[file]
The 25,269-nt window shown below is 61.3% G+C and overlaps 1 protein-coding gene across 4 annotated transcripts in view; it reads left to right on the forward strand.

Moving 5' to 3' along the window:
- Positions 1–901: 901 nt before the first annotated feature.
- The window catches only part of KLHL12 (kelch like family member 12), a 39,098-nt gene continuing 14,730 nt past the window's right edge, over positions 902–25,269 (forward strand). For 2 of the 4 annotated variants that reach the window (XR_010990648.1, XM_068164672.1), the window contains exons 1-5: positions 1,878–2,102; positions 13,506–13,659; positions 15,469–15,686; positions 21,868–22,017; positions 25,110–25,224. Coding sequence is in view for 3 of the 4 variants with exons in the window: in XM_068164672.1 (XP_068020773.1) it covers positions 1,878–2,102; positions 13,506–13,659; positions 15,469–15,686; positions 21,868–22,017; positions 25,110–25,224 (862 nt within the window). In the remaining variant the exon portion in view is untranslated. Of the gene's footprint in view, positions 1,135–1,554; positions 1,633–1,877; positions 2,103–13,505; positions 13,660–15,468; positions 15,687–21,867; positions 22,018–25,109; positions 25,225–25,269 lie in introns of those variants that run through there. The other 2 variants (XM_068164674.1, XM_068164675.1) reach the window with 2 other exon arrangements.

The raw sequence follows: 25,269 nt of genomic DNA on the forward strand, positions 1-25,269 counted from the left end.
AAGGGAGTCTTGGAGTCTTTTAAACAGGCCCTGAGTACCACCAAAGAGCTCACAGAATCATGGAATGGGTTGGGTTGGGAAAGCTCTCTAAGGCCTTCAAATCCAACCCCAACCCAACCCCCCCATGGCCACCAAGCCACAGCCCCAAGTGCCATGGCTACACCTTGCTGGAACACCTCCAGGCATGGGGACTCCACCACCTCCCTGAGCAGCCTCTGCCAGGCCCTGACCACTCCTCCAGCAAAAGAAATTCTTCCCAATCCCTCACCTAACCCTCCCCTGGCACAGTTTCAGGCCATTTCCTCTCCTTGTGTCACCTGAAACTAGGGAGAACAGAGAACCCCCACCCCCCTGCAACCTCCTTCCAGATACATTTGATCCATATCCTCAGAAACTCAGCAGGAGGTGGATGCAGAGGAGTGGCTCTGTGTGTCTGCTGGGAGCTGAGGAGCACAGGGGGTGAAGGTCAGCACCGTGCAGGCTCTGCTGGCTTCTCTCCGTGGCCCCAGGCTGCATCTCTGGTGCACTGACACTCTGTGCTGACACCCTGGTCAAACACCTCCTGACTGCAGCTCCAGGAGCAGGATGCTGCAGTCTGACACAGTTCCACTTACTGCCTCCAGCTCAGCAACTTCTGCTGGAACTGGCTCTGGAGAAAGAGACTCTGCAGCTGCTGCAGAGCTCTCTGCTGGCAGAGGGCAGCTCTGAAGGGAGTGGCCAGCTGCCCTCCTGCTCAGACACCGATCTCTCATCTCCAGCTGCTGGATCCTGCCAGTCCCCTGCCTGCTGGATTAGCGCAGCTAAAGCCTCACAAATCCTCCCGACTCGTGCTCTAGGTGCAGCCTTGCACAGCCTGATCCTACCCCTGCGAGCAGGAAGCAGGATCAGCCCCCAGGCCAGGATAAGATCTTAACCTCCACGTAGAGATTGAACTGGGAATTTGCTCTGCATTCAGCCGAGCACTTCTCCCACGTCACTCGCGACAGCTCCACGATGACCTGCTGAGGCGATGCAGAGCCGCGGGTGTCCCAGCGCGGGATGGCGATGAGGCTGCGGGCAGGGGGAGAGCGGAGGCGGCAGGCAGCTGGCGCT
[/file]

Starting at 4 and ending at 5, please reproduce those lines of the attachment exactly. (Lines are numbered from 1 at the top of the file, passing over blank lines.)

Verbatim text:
- The window catches only part of KLHL12 (kelch like family member 12), a 39,098-nt gene continuing 14,730 nt past the window's right edge, over positions 902–25,269 (forward strand). For 2 of the 4 annotated variants that reach the window (XR_010990648.1, XM_068164672.1), the window contains exons 1-5: positions 1,878–2,102; positions 13,506–13,659; positions 15,469–15,686; positions 21,868–22,017; positions 25,110–25,224. Coding sequence is in view for 3 of the 4 variants with exons in the window: in XM_068164672.1 (XP_068020773.1) it covers positions 1,878–2,102; positions 13,506–13,659; positions 15,469–15,686; positions 21,868–22,017; positions 25,110–25,224 (862 nt within the window). In the remaining variant the exon portion in view is untranslated. Of the gene's footprint in view, positions 1,135–1,554; positions 1,633–1,877; positions 2,103–13,505; positions 13,660–15,468; positions 15,687–21,867; positions 22,018–25,109; positions 25,225–25,269 lie in introns of those variants that run through there. The other 2 variants (XM_068164674.1, XM_068164675.1) reach the window with 2 other exon arrangements.

The raw sequence follows: 25,269 nt of genomic DNA on the forward strand, positions 1-25,269 counted from the left end.